Servers and storage are a primary focus for one hospital’s support upgrades.
Widely and quickly spreading diseases are a huge concern for medical professionals everywhere. While treatments are still in development, technology can help mitigate some concern when it comes to tracking and effectively tackling these ailments.
Early in March, IBM announced a partnership with public health agencies to help Taiwan and Panama battle two mosquito-borne illnesses that are also causing concern in the U.S.: Zika virus and dengue fever.
Computer modeling developed with the Taiwan Centers for Disease Control (CDC) aims to better predict the effectiveness of intervention methods on dengue fever. As researchers for the Taiwan CDC look to a strategy that will make it more difficult for mosquitos to carry the virus by introducing a natural bacterium into the population, IBM computer modeling will look to simulate the bacterium’s impact on the mosquito population and rates of dengue among humans.
“IBM also created models that examined correlations between various factors, such as the relationship between a village's education level and the number of local mosquito eggs, and the relationship between temperature and larva level,” a press release notes, adding that the ultimate goal is to help the Taiwan CDC make more informed decisions around battling the disease.
Zika, another mosquito-borne illness, is proving to be an ever-more urgent threat to the U.S. and other populations, but GIS mapping can help. The U.S. CDC is using geographic information systems, which integrate data from several sources to create a picture around a specific issue, to track and better combat the Zika virus, FedScoop reports. The CDC has put out a publicly available interactive map to provide states with information about the spread of the virus.
“Everything happens somewhere, and that somewhere actually turns out to be really important. In health, place can determine a lot of different things,” Este Geraghty, chief medical officer and health solutions director for Esri, the company responsible for developing the CDC’s map, told FedScoop. “When you think about Zika, it can determine your risk for getting the disease. It can determine if you have access to health care. And in a lot of places it might determine what your likelihood is of a good outcome, even if you have health care.”
Meanwhile, in Panama in February 2017, IBM partnered with the Gorgas Memorial Institute to create a surveillance system and associated mobile app that can relay time-sensitive information from field investigators to researchers, health officials and policy makers.
The app, which Panama is piloting in three townships for a planned 2018 country-wide rollout, is helping public health field investigators to collect more precise geo-located information on disease outbreaks and mosquito breeding sites. The information is being sent to the country's Ministry of Health with the aim to facilitate more rapid and effective decision-making for infectious disease control.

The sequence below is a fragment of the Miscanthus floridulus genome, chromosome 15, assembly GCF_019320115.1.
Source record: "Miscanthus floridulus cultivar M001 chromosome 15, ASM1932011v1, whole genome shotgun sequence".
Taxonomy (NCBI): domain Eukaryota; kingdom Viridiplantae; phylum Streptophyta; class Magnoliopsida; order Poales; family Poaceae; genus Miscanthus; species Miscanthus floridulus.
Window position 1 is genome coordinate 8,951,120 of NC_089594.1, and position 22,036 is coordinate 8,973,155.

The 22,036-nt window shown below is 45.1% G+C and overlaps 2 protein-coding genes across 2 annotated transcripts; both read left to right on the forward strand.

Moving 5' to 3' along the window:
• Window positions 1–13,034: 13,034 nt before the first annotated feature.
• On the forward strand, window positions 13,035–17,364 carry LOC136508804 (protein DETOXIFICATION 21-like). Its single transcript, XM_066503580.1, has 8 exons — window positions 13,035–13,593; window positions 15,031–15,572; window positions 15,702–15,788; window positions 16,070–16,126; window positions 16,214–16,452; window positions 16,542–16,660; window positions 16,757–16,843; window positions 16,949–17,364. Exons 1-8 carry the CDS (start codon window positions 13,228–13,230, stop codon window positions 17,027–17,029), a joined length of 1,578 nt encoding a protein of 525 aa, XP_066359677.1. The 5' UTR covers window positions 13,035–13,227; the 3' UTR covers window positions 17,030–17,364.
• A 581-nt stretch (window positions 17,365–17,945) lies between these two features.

"This tool will allow a more precise, geo-referenced, and timely gathering of mosquito breeding site information which in turn will result in a quicker response to and control of outbreaks," said Dr. Nestor Sosa, the director general at Gorgas Memorial Institute Panama, in the IBM press release.
In another example, GIS is helping lawmakers and public health officials in Kentucky provide more targeted resources around the opioid crisis.
While Fitbits are handy for helping you track day-to-day physical activity, wearables are also proving useful in tracking the physical progression and spread of a disease remotely.
By monitoring physiological symptoms, such as heart rate, blood pressure, blood oxygen levels and more, researchers are finding ways to diagnose and analyze diseases via portable biosensors, according to a recent study by Stanford University.
This includes the Ebola virus. Several organizations have launched studies aimed around supplementing stretched care in West Africa by remotely monitoring vital signs via mHealth technologies. One three-week study, funded by the U.S. Agency for International Development in partnership with the White House and CDC, created and distributed a Modular Wireless Patient Monitoring System, essentially a "band-aid" sensor, for this purpose. The sensor looked to develop “personalized predictive analytics to support automated alerting of early changes in patient status and allow for the better informed triaging of scarce resources,” according to the study.
The three-week study successfully demonstrated the sensor’s ability to continuously monitor vital signs and generate personalized analytics in all settings, providing vital help to healthcare professionals in the region.
“The ability to transport and deploy a local wireless infrastructure provides worldwide ability to take advantage of a host of innovative medical-grade mobile health devices now available that enable the implementation of novel solutions for critical gaps in care, especially, but not only, in times of crisis,” the study found, noting that the use of these mobile technologies required a strong internet backbone in the region.